ajrod27


quality posts: 41 Private Messages ajrod27
flamespear wrote:So the short answer is the original is mead and the raspberry is fake.



The raspberry mead is 85% mead and 15% raspberry wine... I wouldn't call it fake; I think the name listed (Raspberry Mead) is quite appropriate.

isnus


quality posts: 5 Private Messages isnus
flamespear wrote:Is this a true mead made from fermenting honey and water or is it wine with honey added?


The 750ml offering is a traditional mead. Mixing honey and fruit is usually called a "melomel" but depending on the fruit it may have a more specific name. Fermenting honey and grapes together (or preferably blending after fermentation) is called a "pyment" (and can be quite delicious).

isnus


quality posts: 5 Private Messages isnus

I am quite pleased to see mead offerings on wine.woot but have not been impressed with this brand and it is cheaper locally (although this price is still relatively cheap for mead).

It is certainly not bad by any means but is my least favorite mead that is locally available to me.

IMHO it is definitely worth trying but hard to justify this much at this cost.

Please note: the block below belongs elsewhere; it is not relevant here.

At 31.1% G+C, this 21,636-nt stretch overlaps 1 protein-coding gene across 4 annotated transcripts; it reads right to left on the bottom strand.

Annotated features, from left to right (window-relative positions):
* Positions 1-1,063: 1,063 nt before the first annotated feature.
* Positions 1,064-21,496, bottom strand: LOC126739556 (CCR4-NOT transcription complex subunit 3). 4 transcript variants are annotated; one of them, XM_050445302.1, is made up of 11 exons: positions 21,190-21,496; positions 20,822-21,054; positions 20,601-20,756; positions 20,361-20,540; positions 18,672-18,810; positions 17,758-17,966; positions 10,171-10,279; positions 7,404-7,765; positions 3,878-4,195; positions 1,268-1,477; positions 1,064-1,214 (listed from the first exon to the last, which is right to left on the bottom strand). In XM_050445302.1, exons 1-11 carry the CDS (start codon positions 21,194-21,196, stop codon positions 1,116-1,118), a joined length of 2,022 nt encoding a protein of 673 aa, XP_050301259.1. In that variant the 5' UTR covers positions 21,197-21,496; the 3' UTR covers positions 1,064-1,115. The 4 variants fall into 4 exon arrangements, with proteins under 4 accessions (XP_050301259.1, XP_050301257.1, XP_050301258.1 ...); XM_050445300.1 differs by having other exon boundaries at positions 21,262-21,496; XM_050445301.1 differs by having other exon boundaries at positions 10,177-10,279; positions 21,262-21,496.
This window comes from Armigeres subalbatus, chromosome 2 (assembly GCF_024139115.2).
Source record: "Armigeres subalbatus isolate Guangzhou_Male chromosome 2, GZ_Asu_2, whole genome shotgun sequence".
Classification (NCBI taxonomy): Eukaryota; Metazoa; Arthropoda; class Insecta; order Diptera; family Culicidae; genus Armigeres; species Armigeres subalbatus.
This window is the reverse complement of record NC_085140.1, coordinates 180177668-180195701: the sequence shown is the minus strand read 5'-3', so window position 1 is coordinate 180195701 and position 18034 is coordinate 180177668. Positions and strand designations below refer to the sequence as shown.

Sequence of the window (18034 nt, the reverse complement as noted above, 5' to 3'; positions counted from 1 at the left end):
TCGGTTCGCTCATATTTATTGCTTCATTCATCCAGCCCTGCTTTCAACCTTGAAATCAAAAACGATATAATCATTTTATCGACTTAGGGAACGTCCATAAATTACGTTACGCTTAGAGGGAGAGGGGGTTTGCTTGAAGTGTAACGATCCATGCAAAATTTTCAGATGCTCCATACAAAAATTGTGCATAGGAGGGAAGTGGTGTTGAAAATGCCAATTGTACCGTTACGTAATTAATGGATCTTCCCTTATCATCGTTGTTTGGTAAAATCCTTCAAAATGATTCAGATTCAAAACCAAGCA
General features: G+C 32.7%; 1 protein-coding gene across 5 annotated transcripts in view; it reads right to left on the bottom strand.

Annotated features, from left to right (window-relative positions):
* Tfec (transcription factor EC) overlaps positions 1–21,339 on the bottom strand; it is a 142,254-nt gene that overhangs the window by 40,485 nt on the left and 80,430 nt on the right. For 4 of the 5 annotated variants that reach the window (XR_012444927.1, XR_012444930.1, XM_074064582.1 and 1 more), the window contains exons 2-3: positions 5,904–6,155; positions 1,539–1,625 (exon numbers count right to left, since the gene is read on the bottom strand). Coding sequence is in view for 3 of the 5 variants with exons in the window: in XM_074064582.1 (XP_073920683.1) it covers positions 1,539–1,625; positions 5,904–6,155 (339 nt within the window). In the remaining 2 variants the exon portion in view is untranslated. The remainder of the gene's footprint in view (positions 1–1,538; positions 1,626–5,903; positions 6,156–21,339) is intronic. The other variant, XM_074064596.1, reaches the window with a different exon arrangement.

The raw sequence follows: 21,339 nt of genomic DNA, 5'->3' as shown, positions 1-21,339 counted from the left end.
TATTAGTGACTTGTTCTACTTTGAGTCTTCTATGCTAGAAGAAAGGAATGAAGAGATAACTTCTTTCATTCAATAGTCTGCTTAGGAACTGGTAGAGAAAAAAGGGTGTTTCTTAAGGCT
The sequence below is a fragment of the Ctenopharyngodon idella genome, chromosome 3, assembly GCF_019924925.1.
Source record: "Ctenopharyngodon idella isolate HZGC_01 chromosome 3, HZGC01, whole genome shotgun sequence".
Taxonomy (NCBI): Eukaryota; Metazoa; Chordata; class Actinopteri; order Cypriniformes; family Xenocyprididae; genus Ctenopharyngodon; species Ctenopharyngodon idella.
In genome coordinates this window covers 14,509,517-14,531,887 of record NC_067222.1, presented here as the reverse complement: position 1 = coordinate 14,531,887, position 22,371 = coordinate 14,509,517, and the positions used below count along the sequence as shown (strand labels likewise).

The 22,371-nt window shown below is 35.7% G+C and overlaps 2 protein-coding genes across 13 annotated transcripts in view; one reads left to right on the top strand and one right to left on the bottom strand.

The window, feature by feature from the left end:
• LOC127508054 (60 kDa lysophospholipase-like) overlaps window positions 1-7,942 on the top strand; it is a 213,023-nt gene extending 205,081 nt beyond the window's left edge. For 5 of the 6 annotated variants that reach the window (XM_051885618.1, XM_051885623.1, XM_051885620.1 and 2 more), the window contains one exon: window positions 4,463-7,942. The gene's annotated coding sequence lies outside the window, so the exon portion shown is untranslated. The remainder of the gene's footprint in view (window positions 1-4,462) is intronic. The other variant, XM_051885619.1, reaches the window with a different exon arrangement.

PCGCentipede


quality posts: 0 Private Messages PCGCentipede
isnus wrote:I am quite pleased to see mead offerings on wine.woot but have not been impressed with this brand and it is cheaper locally (although this price is still relatively cheap for mead).

It is certainly not bad by any means but is my least favorite mead that is locally available to me.

IMHO it is definitely worth trying but hard to justify this much at this cost.



What would you recommend? I've tried Dansk Mjod before and liked that.

isnus


quality posts: 5 Private Messages isnus
PCGCentipede wrote:What would you recommend? I've tried Dansk Mjod before and liked that.



I would suggest trying several rather than buying a lot of one in particular (unless of course you already know that you like it). There aren't many commercial meaderies and distribution is limited.

I've liked most that I've tried from Moonlight Meadery and Winehaven's traditional. B.Nektar seems good so far but have only had one of their varieties. White Winter is popular but I think it is mediocre.

Like anything else, try some and see what you like, everyone's palettes are different.

Chaucer's is ok too.

wondabread


quality posts: 0 Private Messages wondabread

I thought the raspberry had a chalky taste.

Of the few mead's I've had the pleasure of drinking, Carroll's Mead is my favorite.

Also, this is practically the same price locally.

rpm


quality posts: 167 Private Messages rpm
rjquillin wrote:Used to drink Chaucer's by the case and Guinness by the keg, both, literally, years ago when I haunted the LA and Novato Ren Faires as a craftsman. While this is no longer in my wheelhouse, I've gone in on a couple of the earlier woots as SWMBO enjoys most anything Chaucer.



I have many wonderful memories from the Black Point Ren Faire - before, during, and after my peripheral days with the SCA around its years VI-X or so (in the Isles - when it was a barony-, the Mists and Caid). Fewer, but equally good memories of the LA Ren Faire.